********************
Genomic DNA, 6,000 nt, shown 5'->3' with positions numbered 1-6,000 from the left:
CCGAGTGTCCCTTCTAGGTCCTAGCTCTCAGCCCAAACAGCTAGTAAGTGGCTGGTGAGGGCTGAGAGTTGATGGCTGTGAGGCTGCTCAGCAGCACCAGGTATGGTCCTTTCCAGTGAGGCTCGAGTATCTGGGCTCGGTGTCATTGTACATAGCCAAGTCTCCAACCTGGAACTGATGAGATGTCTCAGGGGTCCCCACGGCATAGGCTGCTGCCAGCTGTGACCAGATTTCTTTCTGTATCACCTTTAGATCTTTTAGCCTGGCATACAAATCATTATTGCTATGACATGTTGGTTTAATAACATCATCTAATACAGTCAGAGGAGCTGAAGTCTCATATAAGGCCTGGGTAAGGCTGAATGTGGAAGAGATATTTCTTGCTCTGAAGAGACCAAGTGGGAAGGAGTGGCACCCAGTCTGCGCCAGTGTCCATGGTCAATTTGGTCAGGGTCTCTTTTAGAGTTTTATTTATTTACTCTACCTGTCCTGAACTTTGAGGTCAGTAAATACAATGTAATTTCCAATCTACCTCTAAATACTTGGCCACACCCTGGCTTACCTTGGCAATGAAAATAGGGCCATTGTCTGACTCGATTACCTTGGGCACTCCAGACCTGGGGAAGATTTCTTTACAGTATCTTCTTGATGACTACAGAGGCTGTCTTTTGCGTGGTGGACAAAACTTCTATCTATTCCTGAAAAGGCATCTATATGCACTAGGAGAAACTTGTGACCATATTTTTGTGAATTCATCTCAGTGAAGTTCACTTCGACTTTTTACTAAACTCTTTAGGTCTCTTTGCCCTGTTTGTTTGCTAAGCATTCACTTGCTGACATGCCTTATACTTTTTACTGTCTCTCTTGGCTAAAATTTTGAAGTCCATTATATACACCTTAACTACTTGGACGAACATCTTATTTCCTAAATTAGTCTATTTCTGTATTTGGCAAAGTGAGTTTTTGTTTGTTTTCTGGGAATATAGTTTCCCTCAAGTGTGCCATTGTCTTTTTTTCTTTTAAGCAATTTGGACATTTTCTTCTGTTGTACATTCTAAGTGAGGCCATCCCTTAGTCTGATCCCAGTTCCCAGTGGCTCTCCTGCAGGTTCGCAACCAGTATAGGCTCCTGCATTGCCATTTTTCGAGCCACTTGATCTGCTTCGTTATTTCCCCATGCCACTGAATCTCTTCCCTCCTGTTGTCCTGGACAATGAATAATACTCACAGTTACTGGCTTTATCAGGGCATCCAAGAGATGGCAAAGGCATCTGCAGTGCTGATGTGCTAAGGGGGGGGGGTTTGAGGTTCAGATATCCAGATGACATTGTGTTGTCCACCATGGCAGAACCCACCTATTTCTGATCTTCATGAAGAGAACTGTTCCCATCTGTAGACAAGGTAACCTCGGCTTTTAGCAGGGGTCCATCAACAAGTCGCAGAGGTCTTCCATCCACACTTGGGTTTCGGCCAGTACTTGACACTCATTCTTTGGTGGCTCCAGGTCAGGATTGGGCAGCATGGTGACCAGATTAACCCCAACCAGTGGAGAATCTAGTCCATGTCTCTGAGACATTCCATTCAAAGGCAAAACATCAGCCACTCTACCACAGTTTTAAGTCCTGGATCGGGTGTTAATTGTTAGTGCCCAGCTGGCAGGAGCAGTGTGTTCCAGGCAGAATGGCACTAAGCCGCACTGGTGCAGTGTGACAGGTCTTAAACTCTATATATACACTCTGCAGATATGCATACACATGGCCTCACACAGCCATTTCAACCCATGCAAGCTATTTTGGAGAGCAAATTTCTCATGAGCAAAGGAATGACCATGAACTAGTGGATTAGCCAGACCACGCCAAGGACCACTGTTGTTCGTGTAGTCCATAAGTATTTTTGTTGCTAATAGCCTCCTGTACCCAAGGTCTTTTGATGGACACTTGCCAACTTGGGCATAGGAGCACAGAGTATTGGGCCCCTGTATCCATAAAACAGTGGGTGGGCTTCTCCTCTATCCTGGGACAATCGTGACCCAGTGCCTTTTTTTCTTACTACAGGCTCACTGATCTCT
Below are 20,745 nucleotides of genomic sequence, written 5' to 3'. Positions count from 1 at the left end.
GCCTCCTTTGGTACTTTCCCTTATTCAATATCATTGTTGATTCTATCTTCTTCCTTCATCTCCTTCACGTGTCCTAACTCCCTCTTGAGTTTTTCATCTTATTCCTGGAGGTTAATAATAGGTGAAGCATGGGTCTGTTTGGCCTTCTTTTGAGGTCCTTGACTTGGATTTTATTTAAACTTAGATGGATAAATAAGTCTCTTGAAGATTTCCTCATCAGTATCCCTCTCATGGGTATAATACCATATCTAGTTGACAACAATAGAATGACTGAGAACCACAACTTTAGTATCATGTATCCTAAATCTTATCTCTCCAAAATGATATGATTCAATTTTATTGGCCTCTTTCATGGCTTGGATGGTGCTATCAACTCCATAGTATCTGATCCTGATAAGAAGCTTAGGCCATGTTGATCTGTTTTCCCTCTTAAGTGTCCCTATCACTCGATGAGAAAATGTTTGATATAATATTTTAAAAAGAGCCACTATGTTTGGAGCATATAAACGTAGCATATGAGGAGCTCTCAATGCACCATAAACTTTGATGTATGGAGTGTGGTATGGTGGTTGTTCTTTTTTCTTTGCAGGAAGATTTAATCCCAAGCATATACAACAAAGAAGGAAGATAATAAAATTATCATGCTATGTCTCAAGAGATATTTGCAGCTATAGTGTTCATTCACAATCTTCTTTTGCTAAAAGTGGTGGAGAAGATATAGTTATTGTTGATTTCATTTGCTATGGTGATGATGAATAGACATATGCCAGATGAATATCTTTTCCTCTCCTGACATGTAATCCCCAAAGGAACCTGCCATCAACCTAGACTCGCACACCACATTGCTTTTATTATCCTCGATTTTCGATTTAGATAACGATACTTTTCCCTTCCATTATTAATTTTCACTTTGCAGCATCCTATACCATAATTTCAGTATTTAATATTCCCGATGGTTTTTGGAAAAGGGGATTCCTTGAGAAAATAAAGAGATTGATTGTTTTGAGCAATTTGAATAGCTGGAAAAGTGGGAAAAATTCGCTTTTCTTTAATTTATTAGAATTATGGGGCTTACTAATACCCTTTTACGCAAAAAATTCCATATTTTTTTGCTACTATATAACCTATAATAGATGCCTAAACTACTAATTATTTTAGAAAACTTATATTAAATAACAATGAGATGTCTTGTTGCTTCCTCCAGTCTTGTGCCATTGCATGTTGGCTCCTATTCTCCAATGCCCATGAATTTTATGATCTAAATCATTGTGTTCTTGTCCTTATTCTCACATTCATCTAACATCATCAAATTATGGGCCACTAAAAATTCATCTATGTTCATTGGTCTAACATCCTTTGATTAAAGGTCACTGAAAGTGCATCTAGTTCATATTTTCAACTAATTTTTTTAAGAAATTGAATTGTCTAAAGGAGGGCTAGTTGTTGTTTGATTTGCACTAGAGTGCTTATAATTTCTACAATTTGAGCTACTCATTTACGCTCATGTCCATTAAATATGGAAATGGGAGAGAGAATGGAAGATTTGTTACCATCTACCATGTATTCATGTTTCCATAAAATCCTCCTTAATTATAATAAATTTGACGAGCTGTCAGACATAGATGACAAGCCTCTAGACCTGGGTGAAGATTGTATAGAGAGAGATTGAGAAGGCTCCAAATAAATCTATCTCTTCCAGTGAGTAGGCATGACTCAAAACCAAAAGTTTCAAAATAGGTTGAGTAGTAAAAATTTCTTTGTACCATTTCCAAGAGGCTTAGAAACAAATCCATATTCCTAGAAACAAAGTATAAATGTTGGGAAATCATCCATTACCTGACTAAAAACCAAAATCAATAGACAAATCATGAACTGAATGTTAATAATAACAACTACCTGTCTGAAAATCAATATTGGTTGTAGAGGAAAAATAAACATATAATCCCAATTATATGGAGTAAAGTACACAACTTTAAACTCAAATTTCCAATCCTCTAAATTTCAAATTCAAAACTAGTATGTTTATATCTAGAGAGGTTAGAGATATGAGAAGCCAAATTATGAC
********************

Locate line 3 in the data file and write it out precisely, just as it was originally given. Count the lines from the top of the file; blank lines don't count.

Below are 20,745 nucleotides of genomic sequence, written 5' to 3'. Positions count from 1 at the left end.